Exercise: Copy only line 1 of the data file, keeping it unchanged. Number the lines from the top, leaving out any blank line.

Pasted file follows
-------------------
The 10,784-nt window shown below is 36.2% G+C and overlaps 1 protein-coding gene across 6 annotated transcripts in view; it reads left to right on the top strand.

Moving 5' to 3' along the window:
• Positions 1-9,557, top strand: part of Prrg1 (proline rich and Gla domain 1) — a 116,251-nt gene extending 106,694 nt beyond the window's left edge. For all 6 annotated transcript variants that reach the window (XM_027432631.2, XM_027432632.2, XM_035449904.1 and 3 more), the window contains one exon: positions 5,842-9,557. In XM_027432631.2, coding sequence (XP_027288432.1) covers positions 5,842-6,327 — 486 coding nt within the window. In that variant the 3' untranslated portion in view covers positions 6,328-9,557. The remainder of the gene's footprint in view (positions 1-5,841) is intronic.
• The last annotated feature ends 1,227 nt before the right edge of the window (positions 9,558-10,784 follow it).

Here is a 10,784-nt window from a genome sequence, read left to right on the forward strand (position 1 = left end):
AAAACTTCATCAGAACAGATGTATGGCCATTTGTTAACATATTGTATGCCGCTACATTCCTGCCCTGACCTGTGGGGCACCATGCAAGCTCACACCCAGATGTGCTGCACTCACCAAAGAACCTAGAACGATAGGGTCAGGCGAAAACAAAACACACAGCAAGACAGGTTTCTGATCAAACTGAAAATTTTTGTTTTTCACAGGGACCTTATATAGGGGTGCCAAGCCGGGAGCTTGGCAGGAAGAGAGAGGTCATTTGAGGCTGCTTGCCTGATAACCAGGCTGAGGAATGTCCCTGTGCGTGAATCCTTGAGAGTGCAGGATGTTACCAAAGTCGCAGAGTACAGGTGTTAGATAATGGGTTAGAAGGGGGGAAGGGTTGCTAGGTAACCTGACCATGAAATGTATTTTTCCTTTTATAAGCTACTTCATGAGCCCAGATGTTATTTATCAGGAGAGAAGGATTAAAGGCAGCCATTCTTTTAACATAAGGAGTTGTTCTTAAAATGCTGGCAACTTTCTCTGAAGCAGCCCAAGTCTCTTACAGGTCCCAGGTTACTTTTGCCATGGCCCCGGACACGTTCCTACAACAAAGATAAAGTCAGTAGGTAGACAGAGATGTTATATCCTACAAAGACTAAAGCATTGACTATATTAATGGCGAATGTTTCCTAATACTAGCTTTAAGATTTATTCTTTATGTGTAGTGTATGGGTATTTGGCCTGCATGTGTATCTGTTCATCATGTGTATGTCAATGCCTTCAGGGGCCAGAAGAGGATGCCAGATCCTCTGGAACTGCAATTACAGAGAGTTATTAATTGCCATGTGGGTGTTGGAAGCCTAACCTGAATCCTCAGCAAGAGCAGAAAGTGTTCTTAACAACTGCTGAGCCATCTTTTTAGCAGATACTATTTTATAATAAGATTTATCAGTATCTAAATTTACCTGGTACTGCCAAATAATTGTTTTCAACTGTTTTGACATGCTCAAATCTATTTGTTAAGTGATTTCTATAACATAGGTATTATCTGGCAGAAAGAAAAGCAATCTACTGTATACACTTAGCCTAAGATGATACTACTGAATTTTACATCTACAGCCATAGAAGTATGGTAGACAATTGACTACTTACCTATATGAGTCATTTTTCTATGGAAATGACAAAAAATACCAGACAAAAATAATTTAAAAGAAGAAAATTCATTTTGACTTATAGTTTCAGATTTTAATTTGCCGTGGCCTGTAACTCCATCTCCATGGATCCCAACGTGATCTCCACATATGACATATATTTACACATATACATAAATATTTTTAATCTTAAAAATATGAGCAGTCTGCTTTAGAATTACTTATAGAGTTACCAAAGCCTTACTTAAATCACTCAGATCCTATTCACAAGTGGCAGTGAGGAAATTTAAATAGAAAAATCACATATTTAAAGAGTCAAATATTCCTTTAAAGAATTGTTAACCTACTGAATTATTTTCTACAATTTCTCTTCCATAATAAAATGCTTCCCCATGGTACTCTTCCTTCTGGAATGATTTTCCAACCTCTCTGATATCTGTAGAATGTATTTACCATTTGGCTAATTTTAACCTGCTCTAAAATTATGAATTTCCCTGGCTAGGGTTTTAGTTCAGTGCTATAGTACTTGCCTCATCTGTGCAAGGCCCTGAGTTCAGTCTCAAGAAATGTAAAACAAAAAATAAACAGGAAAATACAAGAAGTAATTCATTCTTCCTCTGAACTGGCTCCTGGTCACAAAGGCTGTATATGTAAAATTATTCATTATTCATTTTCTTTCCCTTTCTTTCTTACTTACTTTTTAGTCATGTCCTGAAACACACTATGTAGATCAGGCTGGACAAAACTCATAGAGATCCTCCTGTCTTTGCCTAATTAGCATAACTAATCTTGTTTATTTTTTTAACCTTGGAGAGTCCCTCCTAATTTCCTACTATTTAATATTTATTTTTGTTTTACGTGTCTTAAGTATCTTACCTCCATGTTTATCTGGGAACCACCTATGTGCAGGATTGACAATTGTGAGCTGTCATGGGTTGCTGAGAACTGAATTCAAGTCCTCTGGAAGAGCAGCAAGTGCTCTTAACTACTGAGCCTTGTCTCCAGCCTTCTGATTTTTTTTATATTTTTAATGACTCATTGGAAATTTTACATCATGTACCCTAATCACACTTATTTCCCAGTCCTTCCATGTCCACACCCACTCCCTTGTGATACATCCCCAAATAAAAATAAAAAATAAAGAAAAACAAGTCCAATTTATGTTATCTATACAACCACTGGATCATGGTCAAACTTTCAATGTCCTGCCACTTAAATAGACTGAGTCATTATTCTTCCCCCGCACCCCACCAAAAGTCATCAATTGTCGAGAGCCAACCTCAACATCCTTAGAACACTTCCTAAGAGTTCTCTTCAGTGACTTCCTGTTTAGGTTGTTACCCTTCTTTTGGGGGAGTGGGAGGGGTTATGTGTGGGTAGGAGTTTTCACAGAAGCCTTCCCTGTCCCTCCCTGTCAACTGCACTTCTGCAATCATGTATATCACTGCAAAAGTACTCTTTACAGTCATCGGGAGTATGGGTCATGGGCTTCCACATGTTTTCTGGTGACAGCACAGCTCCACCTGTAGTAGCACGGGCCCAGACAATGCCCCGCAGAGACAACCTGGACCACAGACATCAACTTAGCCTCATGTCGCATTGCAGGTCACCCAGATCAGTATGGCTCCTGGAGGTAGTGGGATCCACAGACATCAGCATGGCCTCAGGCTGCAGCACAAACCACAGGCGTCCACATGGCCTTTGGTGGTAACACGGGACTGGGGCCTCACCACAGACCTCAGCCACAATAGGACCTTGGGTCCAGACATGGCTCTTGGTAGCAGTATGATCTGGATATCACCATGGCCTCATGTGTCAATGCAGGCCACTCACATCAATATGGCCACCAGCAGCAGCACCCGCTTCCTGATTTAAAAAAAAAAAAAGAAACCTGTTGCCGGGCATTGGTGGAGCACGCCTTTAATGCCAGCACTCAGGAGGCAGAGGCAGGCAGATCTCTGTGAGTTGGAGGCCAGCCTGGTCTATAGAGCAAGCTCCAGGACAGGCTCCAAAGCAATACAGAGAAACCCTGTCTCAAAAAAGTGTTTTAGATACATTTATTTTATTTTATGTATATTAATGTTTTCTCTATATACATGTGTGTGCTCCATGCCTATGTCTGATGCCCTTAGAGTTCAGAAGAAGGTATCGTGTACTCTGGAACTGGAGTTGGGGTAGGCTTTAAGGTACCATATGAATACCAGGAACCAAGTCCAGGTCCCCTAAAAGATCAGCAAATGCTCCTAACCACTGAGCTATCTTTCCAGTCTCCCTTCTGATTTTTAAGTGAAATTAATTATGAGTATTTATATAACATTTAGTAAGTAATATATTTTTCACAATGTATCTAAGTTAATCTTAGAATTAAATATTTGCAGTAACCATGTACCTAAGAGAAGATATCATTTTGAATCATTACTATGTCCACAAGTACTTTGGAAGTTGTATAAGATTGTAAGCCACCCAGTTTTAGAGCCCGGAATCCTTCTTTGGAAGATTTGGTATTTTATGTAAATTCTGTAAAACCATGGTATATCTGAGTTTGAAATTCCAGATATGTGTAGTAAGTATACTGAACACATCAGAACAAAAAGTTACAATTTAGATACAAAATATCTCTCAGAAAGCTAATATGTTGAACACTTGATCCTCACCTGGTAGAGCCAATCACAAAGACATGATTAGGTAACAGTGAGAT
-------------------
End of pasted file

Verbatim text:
The 10,784-nt window shown below is 36.2% G+C and overlaps 1 protein-coding gene across 6 annotated transcripts in view; it reads left to right on the top strand.